We get a lot of submissions from film schools. Sometimes it's fun to play "guess that university" – if it's Sci-Fi and visual effects, it's bound to be USC; a drama about an important international or human relations issue, AFI, etc. This is all great. We love film school submissions.
The last few years we've had small floods of films from one university or another that are head & shoulders above the rest. We might argue over this, but I'd say the last two years Chapman took the prize. Great scripts, good casts, highest technical quality. We'd see the Chapman logo at the beginning of a movie and think, "Oh, cool, a good one."
But this year – so far – it's been Florida State. We haven't screened all the submissions yet, so there might be an exception in the pile somewhere – but so far every film from FSU has rocked our world. I'm not saying you'll all get in – so many factors go into selecting a program – but I can say that you all deserve it. So take a bow, Seminoles. Job well done, and thank you for the entertainment.
Ever since Ancient Greek merchants decided they could package and market Egyptian religious theatre, there has been a struggle between Art and Business. With a very few exceptions the works of art that have survived were made by people who understood the business needs of their time and fulfilled them with the greatest craftsmanship and sensitivity. A good artist doesn't see limitations, only challenges.
Short films are no different.
I bring this up because we had a film last night that was beautifully shot: nice sound, a great display of talent, in many ways a very fine piece of art. But it had no plot and it was 30 minutes long. We all agreed that it would a terrific piece to put on your TV during a party as background entertainment, but there was no way an audience would sit still and watch it. It just didn't stand alone.
So from the artistic standpoint, it fit all the requirements of fine filmmaking – but it didn't hold up from a business perspective. It wouldn't give the audience their money's worth. I get in big trouble every time I bring this issue up with some theatre crowds, but it is the artist's responsibility to create a good value for the audience's dollar.
Entertain and Educate. Art and Business.
We had a terrific film last night with one small issue that's not a deal-breaker, but oh should it be avoided. During the climatic emotional scene, the actress's face was too dark to see. This was especially a shame since the rest of the movie was so well lit. I was dying to slip a bounce board just below the fame to get a splash of light on her face.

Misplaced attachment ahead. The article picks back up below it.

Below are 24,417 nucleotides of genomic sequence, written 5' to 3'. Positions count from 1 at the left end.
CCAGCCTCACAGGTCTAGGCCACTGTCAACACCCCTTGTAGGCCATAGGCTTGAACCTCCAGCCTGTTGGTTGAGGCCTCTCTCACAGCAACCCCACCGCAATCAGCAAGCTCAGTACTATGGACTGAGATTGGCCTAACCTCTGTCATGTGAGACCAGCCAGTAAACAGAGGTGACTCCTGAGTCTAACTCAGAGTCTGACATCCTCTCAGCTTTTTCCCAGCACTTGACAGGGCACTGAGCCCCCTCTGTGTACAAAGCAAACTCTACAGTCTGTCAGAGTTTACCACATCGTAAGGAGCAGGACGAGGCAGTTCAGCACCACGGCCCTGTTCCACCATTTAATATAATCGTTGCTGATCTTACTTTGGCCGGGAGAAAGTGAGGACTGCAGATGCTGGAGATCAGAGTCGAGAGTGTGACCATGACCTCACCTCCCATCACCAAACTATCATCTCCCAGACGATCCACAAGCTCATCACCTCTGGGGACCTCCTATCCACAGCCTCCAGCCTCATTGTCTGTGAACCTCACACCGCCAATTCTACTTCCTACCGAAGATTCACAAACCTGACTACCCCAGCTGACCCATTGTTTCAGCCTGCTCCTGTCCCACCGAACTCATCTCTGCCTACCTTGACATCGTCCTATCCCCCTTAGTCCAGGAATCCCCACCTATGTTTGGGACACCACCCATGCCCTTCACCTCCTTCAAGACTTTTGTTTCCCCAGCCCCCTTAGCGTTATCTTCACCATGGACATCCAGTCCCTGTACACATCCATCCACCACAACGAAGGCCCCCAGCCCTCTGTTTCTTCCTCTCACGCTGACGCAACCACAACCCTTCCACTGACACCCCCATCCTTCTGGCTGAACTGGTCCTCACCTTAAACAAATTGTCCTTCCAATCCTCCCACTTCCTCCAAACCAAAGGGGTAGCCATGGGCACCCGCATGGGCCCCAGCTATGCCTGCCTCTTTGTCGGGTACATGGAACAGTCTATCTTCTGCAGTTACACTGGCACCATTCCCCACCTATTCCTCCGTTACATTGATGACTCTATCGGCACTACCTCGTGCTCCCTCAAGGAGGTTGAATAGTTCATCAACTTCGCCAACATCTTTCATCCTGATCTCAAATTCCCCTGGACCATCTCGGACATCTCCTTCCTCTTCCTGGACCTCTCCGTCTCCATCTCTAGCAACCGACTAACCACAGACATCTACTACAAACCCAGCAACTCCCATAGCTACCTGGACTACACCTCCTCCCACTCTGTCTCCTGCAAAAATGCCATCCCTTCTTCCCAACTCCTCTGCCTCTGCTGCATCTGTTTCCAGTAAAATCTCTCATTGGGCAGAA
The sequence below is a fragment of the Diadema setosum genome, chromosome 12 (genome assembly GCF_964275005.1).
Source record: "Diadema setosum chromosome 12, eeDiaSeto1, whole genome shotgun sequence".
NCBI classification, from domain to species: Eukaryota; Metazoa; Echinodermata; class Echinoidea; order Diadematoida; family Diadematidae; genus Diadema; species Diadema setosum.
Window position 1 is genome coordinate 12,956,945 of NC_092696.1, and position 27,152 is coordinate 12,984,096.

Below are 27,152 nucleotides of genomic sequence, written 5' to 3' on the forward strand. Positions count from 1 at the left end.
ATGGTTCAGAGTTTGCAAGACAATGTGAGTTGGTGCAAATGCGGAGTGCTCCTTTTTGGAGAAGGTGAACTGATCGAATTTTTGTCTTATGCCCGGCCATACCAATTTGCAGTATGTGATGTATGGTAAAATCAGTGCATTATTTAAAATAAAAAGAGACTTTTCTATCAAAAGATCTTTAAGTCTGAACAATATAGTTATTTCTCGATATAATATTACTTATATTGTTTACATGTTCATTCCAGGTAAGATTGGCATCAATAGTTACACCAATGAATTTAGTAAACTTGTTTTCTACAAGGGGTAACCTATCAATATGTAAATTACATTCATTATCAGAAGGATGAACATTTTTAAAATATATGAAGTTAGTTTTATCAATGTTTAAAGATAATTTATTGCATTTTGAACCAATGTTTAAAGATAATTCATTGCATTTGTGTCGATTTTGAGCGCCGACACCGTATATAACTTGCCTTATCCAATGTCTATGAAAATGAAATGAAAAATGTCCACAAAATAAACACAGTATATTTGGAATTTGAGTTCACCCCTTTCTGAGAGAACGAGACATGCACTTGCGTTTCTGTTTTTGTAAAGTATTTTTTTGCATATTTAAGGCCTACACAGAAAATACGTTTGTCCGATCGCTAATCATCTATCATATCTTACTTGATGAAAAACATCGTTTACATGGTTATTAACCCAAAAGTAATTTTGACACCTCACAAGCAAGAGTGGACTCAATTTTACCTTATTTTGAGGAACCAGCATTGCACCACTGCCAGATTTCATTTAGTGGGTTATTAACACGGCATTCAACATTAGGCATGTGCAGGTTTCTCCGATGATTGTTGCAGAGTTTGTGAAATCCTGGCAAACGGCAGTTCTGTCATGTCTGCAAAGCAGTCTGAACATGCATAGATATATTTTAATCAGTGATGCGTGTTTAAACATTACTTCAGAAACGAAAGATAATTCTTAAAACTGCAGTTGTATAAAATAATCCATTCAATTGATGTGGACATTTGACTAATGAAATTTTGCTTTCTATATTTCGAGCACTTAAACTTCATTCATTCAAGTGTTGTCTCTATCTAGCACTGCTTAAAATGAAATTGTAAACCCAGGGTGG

Before you say it, yes, there are times when an actor's silhouette can be a powerful image. The Exorcist comes to mind. This was not one of those times – and it happens a lot. I don't understand it in the digital age, you've got a monitor right there. Can you see the actor's face? No? Fix it. Better to screw up with too much light on a face than none at all.
There is no more powerful storytelling tool for our species than our faces. We are hardwired from birth to read what's happening there. If you take that away, you'd better have a damned good reason for it. In this case, they didn't. The poor actress was working hard, ripping her guts out, and we couldn't see it.
So, please, make sure you've got a good ole white piece of poster board handy at all times. You never know when you might need it.
We had another good "incitement" film. I think it might have been from FSU, in fact. If you're not a regular reader, an incitement film is a movie that feels like the first ten pages of a feature script. It is a complete story in and of itself, but the ending hints there is more to come.
This is a far better way to turn a feature script into a short. Regular readers, say it with me: If you can cut your feature down to a short, then the feature can't be any good. If the feature is good, then it won't make sense as a short.
Plus, if you're planning on using a short as a fundraising tool for your feature, the incitement method is fantastic. A good incitement is designed to … incite … the viewer into watching the whole story. Hook them. If I had money to invest in film, I'd have written a check as the lead character drove away at the end of the movie. I wanted to know where she was going. I wanted to know the consequences of her actions. At the same time, I felt like I'd seen a complete story.
That's the way to do it.
Thanks for reading. See you next week.